Wedeman: Conflicting reports from Kandahar
(CNN) -- U.S. warplanes pounded Kandahar, Afghanistan, on Thursday, as an opposition leader denied that anti-Taliban forces were moving into the city, the Taliban's lone remaining stronghold.
CNN's Ben Wedeman, based in the area, filed this report.
WEDEMAN: What we're hearing are conflicting reports. One report claimed the anti-Taliban troops were moving on the town of Kandahar. The other: We spoke with Pashtun leader Hamid Karzai from the south who claims that he cannot confirm this report.
He spoke with some of his commanders who told him that there are no such moves afoot.
It's worth mentioning that today we had an interview with the defense minister of the Northern Alliance, who was discussing what he thought would be the possible next moves in this campaign, and he predicted that the Pashtun leaders would somehow be able to work out a surrender agreement with the Taliban troops in the Kandahar region.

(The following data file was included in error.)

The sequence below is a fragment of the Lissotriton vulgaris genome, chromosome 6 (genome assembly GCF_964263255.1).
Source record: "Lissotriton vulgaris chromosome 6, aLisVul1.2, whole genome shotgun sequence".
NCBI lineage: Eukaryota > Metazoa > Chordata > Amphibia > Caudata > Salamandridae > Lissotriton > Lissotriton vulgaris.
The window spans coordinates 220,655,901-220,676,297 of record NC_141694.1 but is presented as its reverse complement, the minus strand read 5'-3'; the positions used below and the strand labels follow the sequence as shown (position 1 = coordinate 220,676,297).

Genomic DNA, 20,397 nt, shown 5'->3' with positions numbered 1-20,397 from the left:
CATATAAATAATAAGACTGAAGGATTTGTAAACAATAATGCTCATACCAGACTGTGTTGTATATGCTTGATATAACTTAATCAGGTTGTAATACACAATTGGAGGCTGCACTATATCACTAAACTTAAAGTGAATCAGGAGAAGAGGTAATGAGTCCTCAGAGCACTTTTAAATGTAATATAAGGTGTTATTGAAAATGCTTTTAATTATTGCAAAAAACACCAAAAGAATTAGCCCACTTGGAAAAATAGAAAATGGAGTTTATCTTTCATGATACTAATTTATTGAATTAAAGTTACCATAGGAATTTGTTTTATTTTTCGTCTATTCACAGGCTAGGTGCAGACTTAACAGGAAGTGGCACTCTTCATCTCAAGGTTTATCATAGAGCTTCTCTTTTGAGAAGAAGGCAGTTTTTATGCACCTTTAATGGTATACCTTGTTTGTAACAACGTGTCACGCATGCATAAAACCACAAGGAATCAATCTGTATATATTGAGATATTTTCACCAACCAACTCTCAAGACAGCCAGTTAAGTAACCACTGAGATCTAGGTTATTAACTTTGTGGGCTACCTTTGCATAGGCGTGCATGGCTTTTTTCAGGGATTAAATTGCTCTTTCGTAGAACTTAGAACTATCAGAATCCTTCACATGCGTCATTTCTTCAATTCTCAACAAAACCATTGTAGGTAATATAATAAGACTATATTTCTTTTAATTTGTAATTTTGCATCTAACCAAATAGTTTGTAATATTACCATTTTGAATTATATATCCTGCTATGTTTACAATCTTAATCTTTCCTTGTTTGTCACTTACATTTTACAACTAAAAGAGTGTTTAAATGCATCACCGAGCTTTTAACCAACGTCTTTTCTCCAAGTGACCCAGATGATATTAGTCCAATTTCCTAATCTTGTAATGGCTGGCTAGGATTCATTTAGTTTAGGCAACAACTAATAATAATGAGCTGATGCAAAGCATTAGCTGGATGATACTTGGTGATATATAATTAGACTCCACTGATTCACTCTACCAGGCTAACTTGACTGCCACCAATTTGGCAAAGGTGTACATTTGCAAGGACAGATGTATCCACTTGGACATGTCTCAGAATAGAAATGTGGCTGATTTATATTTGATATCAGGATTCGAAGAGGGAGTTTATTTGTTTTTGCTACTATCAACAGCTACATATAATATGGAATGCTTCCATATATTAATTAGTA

Certainly we've seen over the last two and a half weeks, as the Northern Alliance pushed across much of Afghanistan, taking control from the Taliban, that they were able, by and large – with some very bloody and notable exceptions – to work out deals with the Taliban troops.
We saw with our own eyes, just south of Kabul, how the Taliban and the Northern Alliance dealt with one another and eventually were able to work out some sort of agreement. So, it's very difficult in this point and time, given the communication situation, to be able to confirm it one way or another.
But certainly reports that opposition troops are moving into Kandahar should be dealt with just a little pinch of salt.
CNN: Kandahar is the spiritual birthplace of the movement; we have Taliban leader Mullah Muhammad Omar saying we will defend Kandahar. So, that also gives us an idea that this is not going to be easy.
WEDEMAN: Certainly, it will not be easy and it's even more difficult to try to predict how this is going to happen. As you mentioned, Omar, in a radio message today, called on his troops to give no more ground, to defend the territory they still occupy.
But it appears that the Taliban forces are in full retreat and this could be the case in Kandahar. It could be a case of the local Taliban troops deciding that it's simply no longer worth fighting and it's time to make a deal.
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